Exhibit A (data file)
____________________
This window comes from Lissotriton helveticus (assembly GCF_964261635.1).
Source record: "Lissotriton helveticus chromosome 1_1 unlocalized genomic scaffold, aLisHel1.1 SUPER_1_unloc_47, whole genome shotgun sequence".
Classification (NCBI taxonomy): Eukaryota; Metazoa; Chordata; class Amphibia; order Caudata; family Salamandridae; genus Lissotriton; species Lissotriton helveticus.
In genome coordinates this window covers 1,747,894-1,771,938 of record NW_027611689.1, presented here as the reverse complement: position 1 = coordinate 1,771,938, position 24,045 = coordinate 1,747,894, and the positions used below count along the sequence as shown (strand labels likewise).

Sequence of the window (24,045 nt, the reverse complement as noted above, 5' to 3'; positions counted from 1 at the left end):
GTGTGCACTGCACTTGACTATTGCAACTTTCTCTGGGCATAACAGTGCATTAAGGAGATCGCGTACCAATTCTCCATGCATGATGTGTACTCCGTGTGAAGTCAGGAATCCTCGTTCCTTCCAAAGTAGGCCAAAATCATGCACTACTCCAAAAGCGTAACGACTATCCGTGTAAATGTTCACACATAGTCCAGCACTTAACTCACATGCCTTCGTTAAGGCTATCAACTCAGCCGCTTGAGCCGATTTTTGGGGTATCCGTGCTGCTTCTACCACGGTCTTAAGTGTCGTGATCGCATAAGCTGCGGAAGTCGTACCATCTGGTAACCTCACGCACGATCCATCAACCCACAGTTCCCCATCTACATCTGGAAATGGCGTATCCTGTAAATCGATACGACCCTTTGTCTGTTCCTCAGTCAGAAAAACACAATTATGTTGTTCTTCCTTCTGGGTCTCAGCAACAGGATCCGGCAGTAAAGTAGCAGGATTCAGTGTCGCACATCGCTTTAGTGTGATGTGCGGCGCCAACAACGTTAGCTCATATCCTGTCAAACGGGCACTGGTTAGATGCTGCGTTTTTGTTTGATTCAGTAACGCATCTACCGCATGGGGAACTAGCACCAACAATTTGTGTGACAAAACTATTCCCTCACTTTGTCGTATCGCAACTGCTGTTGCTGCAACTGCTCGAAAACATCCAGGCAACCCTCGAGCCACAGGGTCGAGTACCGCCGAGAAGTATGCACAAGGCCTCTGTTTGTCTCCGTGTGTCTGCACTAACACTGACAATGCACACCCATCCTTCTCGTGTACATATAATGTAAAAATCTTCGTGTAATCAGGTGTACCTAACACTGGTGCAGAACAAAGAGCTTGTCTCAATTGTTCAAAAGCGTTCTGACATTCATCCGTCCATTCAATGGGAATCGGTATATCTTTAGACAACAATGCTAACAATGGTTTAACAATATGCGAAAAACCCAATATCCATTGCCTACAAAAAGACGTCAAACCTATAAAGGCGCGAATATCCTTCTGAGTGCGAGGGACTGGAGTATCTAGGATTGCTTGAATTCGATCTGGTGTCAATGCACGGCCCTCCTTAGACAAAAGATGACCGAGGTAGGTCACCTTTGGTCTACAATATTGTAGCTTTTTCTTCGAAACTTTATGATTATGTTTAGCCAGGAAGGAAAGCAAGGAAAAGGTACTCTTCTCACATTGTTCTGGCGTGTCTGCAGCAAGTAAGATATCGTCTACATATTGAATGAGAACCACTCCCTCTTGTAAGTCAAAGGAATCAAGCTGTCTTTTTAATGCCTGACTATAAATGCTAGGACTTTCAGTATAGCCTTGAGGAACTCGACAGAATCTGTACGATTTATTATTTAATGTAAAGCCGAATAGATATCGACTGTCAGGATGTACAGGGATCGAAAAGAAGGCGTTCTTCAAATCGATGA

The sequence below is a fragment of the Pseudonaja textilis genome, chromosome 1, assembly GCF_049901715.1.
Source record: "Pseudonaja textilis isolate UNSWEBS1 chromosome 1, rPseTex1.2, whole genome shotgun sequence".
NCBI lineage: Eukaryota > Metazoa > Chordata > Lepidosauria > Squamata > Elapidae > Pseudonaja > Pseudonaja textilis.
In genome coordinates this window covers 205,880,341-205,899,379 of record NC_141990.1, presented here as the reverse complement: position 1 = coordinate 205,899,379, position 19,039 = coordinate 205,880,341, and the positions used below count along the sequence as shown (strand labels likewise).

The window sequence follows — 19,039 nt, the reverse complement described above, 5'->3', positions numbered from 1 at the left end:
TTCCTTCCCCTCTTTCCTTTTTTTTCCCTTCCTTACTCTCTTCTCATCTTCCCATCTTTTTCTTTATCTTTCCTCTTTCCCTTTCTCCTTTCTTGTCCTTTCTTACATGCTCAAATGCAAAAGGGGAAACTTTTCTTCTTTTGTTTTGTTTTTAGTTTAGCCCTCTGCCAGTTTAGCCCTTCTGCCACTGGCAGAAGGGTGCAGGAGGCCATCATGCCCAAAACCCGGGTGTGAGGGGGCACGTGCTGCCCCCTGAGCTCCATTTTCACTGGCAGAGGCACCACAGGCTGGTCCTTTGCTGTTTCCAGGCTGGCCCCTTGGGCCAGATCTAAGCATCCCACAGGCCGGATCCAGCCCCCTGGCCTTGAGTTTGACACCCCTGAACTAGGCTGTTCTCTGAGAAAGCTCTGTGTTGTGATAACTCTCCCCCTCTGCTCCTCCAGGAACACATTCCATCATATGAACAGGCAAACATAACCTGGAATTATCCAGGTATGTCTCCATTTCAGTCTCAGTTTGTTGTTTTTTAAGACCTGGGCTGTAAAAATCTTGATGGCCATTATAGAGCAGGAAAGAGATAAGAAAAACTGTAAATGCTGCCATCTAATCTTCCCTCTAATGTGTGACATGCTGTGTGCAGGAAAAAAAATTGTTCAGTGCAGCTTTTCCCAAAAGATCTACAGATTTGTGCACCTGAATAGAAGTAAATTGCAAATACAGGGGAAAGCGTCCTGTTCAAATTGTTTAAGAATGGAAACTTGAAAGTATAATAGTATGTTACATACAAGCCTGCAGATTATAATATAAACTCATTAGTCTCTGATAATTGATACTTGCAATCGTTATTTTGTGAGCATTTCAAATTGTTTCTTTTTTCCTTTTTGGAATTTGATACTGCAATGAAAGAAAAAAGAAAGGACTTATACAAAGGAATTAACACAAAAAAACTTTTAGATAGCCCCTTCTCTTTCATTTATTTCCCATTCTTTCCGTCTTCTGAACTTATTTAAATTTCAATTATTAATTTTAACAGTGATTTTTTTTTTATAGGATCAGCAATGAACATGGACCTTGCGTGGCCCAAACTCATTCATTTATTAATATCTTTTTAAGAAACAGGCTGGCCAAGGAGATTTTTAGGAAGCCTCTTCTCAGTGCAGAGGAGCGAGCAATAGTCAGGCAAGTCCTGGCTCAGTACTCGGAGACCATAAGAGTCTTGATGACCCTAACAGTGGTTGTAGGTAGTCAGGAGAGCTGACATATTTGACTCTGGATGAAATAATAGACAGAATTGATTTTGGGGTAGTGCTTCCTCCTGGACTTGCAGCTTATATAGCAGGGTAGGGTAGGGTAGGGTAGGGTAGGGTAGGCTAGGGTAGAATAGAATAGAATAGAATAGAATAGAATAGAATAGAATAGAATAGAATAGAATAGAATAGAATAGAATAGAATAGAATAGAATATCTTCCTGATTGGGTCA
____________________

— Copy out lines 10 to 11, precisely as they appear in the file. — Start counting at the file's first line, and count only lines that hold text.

In genome coordinates this window covers 205,880,341-205,899,379 of record NC_141990.1, presented here as the reverse complement: position 1 = coordinate 205,899,379, position 19,039 = coordinate 205,880,341, and the positions used below count along the sequence as shown (strand labels likewise).

The window sequence follows — 19,039 nt, the reverse complement described above, 5'->3', positions numbered from 1 at the left end: